Fig Studio Fact:  I collect tea towels.  I have a towel from every trip I've been on in the past 5 years.  My husband has managed cut holes in nearly all of them, but they are still special to me and every time I hang my towels it's a reminder of my love for travel.  This 2011 Buy Local Calendar towel is by the talented Claudia Pearson- you can make your purchase in her Etsy store.

We collected enough vintage press letters to spell Guggenheim, now we need to figure out how we want to display them in our home.  Perhaps mounted on a beautiful wallpaper sample or in on of our terrariums?

My birthday fell on a Monday and the one stop that I could not miss wasn't going to be open for us to celebrate, so we were sure to hit it up Saturday.  The Red Hook Lobster Pound.  I'm pretty much obsessed with seafood, and lobsters aren't exactly an Oregon specialty.  I wanted to try Maine fresh lobster, whole, with all the juices.  We weren't disappointed!  Full flavor with all of the trimmings.

Secret find:  The new Brooklyn Ikea has a free ferry on weekends.  Red Hook to Pier 17 in 20 minutes flat.  What a deal, and what a view!

Monday, November 22, 2010

Row Your Boat Ashore

A Central Park first for us.  The cheapest entertainment on the island, and a welcome rest for our feet on this beautiful day.

The perfect spot to view Fall's colors

Glimpse & Gander: Empire State of Mind

The best cure for jet lag is to hit the ground running and never look back.  Our first NYC destination has been on our must-see list for a while, as Phase 1 was still under construction during our last visit in '08.  The Highline phase 1 is a 9-block long elevated public park offering sweeping views of Chelsea and the Hudson. The design reveals a true nod to the structure's past role as a freight rail line, and has preserved what could have been a true loss to the city.  This is one of the best examples of adaptive re-use I've seen, and I hope it serves as a model for other cities facing industrial change.

Nature softens industrial remnants and modern interventions

The success of this project is magnified by the sheer number of people using the space.  It's a beautiful, safe place that allows users a respite from the concrete jungle below. Many used the reclining lounges to finish up work on their laptops, while others were simply taking the opportunity to bask in November's mild warmth.

After spending almost an hour in the park, we headed down to the Chelsea Market to pickup some Oregon wine from the Wine Vault (a favorite I discovered while studying at Parson's) and grab a quick bite at the market's crepe stand.  We made our way back to our home base for the week and relished in the fact that we still had six days left to explore and eat our way through the city.

Thursday, November 11, 2010

Planes, Trains, and Ferries

Fig Studio is off to New York City to see family, friends, and a few incredible showrooms.  We've gathered a list of all of our favorite spots in the city and a few new-to-us adventures, including treasure hunting at the Brooklyn Flea...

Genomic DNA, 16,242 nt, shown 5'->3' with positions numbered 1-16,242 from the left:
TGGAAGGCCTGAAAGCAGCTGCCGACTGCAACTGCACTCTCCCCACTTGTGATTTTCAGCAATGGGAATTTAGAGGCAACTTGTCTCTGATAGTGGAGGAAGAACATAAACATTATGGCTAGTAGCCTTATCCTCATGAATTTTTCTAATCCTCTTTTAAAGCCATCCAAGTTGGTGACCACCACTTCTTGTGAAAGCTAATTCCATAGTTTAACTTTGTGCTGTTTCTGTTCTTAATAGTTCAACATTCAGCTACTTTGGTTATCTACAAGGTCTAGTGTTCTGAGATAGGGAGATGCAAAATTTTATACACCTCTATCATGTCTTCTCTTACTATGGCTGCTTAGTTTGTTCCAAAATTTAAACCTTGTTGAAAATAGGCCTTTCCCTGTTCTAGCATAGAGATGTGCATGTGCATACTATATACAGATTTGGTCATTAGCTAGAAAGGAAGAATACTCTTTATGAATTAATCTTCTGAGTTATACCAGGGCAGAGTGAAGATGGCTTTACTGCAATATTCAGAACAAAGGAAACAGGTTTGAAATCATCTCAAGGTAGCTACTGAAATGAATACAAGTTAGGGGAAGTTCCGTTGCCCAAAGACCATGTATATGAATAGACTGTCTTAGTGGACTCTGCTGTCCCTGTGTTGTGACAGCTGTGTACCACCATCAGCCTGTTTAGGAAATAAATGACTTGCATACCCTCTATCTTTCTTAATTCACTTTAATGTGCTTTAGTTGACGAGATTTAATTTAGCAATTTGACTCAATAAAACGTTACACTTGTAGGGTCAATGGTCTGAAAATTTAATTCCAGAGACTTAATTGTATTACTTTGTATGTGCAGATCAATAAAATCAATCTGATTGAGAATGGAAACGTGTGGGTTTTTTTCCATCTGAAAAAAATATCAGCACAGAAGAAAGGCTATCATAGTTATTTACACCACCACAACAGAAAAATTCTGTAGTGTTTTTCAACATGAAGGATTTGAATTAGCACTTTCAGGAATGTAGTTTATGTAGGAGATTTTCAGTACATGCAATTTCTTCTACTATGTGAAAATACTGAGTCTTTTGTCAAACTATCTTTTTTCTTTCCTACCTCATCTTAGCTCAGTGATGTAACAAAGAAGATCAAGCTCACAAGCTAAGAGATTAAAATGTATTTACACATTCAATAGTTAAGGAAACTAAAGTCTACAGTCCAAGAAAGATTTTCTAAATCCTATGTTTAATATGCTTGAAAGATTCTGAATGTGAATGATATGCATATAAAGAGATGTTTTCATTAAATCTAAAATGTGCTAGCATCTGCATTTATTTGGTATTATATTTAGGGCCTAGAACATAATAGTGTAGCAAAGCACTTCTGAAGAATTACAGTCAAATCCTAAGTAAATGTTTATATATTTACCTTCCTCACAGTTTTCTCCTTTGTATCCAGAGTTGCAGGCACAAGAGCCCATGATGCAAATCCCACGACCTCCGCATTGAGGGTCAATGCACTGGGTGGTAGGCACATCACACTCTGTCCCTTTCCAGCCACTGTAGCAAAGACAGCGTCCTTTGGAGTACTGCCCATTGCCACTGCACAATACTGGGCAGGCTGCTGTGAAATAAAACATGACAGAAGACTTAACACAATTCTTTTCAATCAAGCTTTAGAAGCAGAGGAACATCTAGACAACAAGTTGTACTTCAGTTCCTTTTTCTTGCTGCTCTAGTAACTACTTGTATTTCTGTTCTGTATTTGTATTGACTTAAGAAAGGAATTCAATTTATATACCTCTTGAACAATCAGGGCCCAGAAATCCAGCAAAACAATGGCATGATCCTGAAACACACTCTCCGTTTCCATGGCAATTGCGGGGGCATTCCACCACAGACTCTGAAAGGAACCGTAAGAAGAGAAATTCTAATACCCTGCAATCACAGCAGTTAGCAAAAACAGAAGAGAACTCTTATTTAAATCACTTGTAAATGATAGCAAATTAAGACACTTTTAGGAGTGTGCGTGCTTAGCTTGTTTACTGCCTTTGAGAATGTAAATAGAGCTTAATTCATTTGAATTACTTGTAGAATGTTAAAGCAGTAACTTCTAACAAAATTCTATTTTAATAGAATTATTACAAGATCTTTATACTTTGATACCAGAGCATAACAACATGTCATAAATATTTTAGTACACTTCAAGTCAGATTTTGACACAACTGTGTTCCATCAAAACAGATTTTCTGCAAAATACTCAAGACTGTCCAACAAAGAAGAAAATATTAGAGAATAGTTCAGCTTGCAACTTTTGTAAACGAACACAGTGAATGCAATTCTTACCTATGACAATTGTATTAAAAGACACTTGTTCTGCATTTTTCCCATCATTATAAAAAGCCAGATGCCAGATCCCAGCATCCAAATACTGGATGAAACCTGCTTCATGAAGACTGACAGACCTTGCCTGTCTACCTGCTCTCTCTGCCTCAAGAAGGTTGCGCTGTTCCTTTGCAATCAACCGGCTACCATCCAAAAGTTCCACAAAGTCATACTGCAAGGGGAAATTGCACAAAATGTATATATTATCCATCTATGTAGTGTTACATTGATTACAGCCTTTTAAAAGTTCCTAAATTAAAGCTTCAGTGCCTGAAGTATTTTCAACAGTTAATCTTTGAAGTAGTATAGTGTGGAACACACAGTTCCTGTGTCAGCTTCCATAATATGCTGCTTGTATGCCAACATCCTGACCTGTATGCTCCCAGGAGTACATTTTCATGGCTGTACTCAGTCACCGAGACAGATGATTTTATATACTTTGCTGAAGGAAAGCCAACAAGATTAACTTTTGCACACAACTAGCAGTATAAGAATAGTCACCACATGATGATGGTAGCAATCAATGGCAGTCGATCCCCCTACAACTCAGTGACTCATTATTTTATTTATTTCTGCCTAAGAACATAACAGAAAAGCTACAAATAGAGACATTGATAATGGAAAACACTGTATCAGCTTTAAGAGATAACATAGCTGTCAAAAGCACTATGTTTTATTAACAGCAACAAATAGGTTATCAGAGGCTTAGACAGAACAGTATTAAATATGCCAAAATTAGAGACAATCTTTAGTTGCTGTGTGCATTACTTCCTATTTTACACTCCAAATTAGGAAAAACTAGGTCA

....and a side trip to the Philip Johnson Glass House

We'll share our finds with you upon our return.  Enjoy your week!

Monday, November 1, 2010

Cover Your Walls

After two weekends of wallpaper hanging for this project, I've got wallcoverings on the brain... and stuck to my hands and painter's jeans.  I'm really loving the graphic qualities in many of the new prints out there, and I particularly admire the collection from Oh Joy! for Hygge & WestStone's Throw Away allows the viewer to complete the story, to see beyond the lines and interpret the pattern. As a side bonus, this print may help hide wall imperfections in older homes, where other wallcoverings can actually enhance blemishes.

Fig totes around a journal with a similar print

My other favorite is out of Madison and Grow's Pasadena collection.  I have this spec'd on a current project so I'll have some beautiful installation shots to share by Spring 2012.

Elizabeth : Moonbeam on Cream.   You may have spotted this in your latest West Elm catalog. 

Angles: Erica Wakerly for Hermitage has been around for a while but I'm still waiting to see a smashing installation.  I keep this one tucked into my back pocket for just the right client and space.


My favorite spaces to cover in print:  Entryways and powder rooms.  What are yours?

Friday, October 29, 2010

Stud Pumpkin

Leave it to Sweet Paul to come up with the most rockin pumpkin I've ever seen.  

Happy Halloween!

Thursday, October 28, 2010

Designer + Architects

Fig Studio has a very special partnership with Giulietti/Schouten Architects, and I'm honored to have worked on several projects with the firm.  Not only do I get to work with my husband, but I'm surrounded by talent, experience, and a strictly positive working environment.  Looking on the bright side has been a regular theme over the past year, and I've found this to be especially true for all of my design friends. 

 GS Architects Crane Penthouse received an IIDA Citation Award at this year's design awards

Starting an interior design studio during one of the worst economic downturns in recent memory is crazy.  Let's face it.  I have days when I wonder if this was the right decision, whether I should stop living my dream and "get a real job" at a large firm again.  I have days when I'm so proud of my accomplishments I can't imagine doing anything else.  None of the success I've had in the past year would have been possible without my partnership with the firm, and I feel that our clients see the difference when they choose to work with us.

 Powder Room, Fig Studio Interior Design

Seamless communication, tip-of-the finger resources, and a fluid design synergy are all key elements to our successful partnership.  We see all elements of each project from napkin sketch to final installation.  We are able to easily coordinate finishes to structure, bold design choices with tiny details, and see the vision through to the last nail.  Stop in to our studio on NW Thurman Street, send me a message, or give me a call.  We'll talk through your project details and see how we can help.  No project is too small or too large, and consultations are always complimentary.